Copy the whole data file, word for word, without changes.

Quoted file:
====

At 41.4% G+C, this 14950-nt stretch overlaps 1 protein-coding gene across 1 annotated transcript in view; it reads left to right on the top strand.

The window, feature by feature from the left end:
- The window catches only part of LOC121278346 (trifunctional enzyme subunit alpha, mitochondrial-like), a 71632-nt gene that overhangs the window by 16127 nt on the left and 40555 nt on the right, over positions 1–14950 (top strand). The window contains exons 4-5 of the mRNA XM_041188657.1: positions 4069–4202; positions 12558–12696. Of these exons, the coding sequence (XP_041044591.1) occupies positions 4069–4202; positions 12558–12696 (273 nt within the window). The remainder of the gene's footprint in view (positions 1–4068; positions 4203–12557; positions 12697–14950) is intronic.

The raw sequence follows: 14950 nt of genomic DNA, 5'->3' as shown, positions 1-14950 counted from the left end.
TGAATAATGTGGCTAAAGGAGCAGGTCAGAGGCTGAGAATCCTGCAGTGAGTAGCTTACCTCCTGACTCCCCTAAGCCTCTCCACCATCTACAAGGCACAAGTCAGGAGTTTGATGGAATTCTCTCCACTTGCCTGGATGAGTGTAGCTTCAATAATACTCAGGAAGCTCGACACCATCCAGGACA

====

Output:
At 41.4% G+C, this 14950-nt stretch overlaps 1 protein-coding gene across 1 annotated transcript in view; it reads left to right on the top strand.

The window, feature by feature from the left end:
- The window catches only part of LOC121278346 (trifunctional enzyme subunit alpha, mitochondrial-like), a 71632-nt gene that overhangs the window by 16127 nt on the left and 40555 nt on the right, over positions 1–14950 (top strand). The window contains exons 4-5 of the mRNA XM_041188657.1: positions 4069–4202; positions 12558–12696. Of these exons, the coding sequence (XP_041044591.1) occupies positions 4069–4202; positions 12558–12696 (273 nt within the window). The remainder of the gene's footprint in view (positions 1–4068; positions 4203–12557; positions 12697–14950) is intronic.

The raw sequence follows: 14950 nt of genomic DNA, 5'->3' as shown, positions 1-14950 counted from the left end.
TGAATAATGTGGCTAAAGGAGCAGGTCAGAGGCTGAGAATCCTGCAGTGAGTAGCTTACCTCCTGACTCCCCTAAGCCTCTCCACCATCTACAAGGCACAAGTCAGGAGTTTGATGGAATTCTCTCCACTTGCCTGGATGAGTGTAGCTTCAATAATACTCAGGAAGCTCGACACCATCCAGGACA